Assassin 'told guards bullets were fakes'

The aftermath: Prime Minister's driver tells of confusion surrounding shooting as Peres promises to continue peace process as talks go ahead on Israeli withdrawal from West Bank town
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The Independent Online

Jerusalem and foreign staff

The confusion bordering on farce that surrounded the last minutes of Yitzhak Rabin was described publicly for the first time yesterday by his driver.

In an interview with Israel's Channel Two television, Menachem Damati described how the gunman, Yigal Amir, shouted "It's nothing, it's nothing. They are not real bullets, they're fake," as he raised his arm to shoot the Prime Minister. According to Mr Damati, no one around Rabin seemed to do anything other than believe what Amir said. A lone security man pushed Rabin into the back of the car, and then Mr Damati drove off with Rabin and the guard. It was only after he had driven for about 20 or 30 metres that he heard Rabin groan.

He asked him if he had been hit, and Rabin answered yes. It was then that Mr Damati changed course for Ichilov hospital. On the way to the hospital Mr Damati asked Rabin if he was in pain, and Rabin said that his back hurt. Then he said, "Don't worry, it's not so bad, not so bad." These were Rabin's last words. "As he finished saying 'not so bad' his head fell," said Mr Damati. "The bodyguard was screaming at me, 'drive, drive!' " Then the guard said that he too had been hit.

As the car approached the hospital, its progress was halted by a police cordon. The driver had to stop and enlist the help of a policeman to help them get to the hospital. The policeman got in the car and helped clear a route.

At no time was any mobile communications equipment used, according to Mr Damati, so that when the car arrived at the hospital no personnel had been alerted. Mr Damati saw a hospital security guard and shouted to him to get a stretcher. The man returned with a stretcher and - with his own security guard taking his head and Mr Damati lifting him from the back - Rabin was lifted on to the stretcher and carried into the hospital.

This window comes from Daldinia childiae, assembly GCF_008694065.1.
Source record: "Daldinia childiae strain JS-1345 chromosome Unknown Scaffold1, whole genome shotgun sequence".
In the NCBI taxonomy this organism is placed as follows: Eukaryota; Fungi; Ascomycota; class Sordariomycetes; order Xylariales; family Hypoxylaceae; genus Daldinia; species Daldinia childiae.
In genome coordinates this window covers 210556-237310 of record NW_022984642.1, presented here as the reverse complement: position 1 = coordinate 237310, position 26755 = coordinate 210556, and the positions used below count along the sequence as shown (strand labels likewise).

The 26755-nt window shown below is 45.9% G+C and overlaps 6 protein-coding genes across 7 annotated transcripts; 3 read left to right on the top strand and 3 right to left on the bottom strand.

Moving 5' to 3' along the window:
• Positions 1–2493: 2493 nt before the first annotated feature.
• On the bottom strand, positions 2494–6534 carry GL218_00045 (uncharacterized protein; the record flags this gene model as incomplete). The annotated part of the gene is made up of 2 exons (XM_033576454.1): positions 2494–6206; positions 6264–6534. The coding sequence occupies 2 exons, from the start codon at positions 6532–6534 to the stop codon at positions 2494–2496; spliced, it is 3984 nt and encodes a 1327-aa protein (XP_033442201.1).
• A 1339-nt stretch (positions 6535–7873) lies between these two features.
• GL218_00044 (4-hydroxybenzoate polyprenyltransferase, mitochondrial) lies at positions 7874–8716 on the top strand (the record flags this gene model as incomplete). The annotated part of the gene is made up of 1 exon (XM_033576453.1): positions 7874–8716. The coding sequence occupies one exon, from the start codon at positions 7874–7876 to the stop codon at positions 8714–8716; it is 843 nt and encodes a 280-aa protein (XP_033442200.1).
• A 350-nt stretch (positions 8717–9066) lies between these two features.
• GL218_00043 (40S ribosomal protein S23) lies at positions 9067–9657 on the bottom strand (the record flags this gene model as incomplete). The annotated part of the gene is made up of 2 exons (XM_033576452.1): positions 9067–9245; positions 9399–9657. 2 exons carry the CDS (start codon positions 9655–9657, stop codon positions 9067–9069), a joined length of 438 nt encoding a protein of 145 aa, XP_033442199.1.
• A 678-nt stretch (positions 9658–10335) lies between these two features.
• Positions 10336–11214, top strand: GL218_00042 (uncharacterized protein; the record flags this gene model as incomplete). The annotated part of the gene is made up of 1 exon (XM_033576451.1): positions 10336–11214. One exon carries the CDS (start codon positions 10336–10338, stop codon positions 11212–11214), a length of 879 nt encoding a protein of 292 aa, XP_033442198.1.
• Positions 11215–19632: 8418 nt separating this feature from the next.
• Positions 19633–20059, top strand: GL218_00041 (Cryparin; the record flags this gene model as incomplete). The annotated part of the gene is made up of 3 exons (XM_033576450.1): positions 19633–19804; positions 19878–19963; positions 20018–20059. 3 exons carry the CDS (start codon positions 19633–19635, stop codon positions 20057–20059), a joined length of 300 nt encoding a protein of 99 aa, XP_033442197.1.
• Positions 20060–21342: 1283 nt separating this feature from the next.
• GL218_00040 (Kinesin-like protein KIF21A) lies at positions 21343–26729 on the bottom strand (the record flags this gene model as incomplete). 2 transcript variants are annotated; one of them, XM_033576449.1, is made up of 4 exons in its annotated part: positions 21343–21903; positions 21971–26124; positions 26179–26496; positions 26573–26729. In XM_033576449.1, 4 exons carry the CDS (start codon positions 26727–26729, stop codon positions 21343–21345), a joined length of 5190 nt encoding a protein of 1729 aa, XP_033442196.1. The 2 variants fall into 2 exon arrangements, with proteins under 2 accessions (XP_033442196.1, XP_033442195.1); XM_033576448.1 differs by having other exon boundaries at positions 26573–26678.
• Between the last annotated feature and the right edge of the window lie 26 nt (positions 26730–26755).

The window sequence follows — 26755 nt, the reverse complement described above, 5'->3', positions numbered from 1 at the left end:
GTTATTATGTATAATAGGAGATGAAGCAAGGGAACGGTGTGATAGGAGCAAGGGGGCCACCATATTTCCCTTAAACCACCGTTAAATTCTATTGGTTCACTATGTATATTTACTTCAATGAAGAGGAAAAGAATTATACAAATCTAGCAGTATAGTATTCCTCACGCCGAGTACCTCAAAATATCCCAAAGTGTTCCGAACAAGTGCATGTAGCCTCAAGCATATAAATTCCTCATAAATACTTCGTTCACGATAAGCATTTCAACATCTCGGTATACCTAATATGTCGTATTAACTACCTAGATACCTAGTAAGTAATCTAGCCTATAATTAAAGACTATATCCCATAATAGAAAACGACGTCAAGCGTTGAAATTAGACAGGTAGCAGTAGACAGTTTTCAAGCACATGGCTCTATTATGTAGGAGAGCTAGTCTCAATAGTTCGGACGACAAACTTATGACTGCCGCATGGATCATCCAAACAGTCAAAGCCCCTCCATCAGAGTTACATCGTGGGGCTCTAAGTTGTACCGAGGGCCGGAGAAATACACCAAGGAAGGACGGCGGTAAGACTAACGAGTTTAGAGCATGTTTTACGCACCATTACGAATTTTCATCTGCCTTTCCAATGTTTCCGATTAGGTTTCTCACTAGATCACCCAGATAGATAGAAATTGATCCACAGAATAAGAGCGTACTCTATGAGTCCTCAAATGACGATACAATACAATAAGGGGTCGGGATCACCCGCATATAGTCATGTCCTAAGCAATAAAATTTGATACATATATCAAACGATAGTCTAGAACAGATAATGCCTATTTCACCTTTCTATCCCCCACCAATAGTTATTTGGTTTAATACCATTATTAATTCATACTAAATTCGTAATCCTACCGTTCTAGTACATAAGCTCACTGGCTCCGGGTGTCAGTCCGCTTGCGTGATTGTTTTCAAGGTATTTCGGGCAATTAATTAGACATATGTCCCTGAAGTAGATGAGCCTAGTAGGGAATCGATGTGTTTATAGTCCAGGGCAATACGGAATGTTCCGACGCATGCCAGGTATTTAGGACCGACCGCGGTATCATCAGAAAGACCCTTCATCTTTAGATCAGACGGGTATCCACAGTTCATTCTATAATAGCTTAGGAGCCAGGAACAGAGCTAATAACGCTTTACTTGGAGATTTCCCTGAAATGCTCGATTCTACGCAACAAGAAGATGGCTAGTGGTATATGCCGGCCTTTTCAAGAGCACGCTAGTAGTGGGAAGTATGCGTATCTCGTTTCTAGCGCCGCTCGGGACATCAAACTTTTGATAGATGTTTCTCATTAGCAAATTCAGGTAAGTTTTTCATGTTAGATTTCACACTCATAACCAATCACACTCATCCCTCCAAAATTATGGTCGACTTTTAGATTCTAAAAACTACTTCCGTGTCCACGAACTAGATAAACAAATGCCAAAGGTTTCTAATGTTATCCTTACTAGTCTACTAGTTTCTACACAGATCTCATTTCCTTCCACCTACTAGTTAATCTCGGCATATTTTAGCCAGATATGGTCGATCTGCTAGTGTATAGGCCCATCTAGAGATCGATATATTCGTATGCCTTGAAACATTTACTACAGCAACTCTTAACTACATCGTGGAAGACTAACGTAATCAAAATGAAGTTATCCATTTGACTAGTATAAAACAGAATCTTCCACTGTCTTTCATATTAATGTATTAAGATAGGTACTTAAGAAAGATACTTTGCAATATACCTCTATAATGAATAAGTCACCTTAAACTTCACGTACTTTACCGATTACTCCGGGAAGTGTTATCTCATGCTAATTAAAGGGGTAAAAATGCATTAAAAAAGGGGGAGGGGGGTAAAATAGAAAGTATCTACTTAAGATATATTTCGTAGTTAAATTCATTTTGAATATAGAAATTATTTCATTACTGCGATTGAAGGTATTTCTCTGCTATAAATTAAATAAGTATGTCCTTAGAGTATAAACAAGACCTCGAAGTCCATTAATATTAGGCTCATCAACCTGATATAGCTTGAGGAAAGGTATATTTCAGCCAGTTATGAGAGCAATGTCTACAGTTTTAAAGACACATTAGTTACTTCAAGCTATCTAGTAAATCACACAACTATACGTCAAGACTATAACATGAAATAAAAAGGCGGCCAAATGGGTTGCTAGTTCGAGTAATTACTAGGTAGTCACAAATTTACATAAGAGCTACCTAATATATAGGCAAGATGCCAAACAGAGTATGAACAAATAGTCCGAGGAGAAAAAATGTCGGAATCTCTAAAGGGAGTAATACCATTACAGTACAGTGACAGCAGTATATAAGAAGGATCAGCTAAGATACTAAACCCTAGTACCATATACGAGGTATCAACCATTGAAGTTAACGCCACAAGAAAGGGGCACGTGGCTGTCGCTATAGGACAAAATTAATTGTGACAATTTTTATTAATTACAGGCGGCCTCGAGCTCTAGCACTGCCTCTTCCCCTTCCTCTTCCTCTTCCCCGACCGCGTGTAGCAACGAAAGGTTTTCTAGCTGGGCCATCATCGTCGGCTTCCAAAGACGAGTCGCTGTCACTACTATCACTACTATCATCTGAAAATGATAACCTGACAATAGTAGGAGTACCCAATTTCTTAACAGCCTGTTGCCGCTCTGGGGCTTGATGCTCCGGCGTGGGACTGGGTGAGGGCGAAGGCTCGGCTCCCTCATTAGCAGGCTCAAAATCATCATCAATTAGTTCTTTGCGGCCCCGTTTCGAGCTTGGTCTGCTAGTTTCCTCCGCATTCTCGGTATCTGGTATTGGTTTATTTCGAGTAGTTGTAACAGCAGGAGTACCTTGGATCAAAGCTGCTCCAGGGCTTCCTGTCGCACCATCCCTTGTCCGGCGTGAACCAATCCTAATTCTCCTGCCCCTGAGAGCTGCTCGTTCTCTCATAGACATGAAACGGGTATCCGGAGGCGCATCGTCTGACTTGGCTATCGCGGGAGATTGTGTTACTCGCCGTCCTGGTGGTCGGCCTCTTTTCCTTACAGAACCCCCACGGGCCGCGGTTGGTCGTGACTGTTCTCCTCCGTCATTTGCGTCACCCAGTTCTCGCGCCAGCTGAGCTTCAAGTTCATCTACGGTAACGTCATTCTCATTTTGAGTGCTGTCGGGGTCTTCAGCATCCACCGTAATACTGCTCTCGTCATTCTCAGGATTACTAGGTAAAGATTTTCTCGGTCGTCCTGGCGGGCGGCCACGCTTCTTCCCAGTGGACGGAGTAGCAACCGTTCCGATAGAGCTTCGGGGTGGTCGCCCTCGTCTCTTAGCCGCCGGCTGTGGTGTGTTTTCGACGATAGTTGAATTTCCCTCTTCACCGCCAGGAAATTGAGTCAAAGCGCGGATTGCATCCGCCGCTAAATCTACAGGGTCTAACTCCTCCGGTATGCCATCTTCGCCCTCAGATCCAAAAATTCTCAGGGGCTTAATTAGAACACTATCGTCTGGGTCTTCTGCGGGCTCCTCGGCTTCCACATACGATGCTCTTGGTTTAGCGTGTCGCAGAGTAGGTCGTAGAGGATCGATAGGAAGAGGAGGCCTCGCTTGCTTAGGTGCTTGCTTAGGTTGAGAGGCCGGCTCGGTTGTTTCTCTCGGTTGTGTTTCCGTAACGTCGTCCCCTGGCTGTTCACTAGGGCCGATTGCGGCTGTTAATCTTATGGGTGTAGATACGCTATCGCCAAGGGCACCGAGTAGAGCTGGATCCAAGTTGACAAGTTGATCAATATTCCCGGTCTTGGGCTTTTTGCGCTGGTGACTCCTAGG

"I screamed hysterically, 'It's the Prime Minister! It's the Prime Minister! Take care of him please,' " said Mr Damati. Only then did doctors appear. Mr Rabin and the security guard were taken away for treatment, and Mr Damati was left alone. Israeli and PLO officers met in the northern town of Jenin yesterday to work out details of the handover of the first West Bank town to come under Palestinian self-rule since Rabin reached agreement on the latest stage of the Oslo accords. Shimon Peres, the acting prime minister, said: "I shall continue the process of peace that we have started."

Meanwhile Rabin's widow, Leah, has directly accused the main right-wing party, Likud, and its leader, Binyamin Netanyahu, of stirring up hatred which led to her husband's death. She said that at the funeral she did not want to accept Mr Netanyahu's condolences, but shook his hand anyway because she did not want to make a scene.

"Yes, surely I blame them," Mrs Rabin said at her home. "If you ever heard their speeches at the Knesset [Parliament] you would understand what I mean. They were very, very violent in their expressions: We are selling the country down the drain. There will be no Israel after this peace agreement."

Mr Netanyahu said he did not take what Mrs Rabin said to heart because she was in deep grief. He added: "These attempts now to make political hay out of this . . . are like asking whether Lee Harvey Oswald was a Republican or a Democrat and then blaming the party." Other Likud leaders say that 50 per cent of Israelis were with them in opposing the Oslo accords, but Labour supporters have asked why posters showing Mr Rabin's face superimposed on a gun target were allowed at Likud rallies.

After talks with John Major, one of the many foreign leaders who attended Rabin's funeral on Monday, Mr Peres said that the withdrawal of Israeli troops from West Bank Arab towns would go ahead on schedule. The pullout is to be largely complete by the end of the year. Israel has also eased the closure of the West Bank and Gaza.

Yossi Beilin, the Economics Minister, discouraged speculation that Mr Peres might seek to bring forward the general election, due next October, to capitalise on the sympathy for Rabin and his policies.

Future of the right, page 17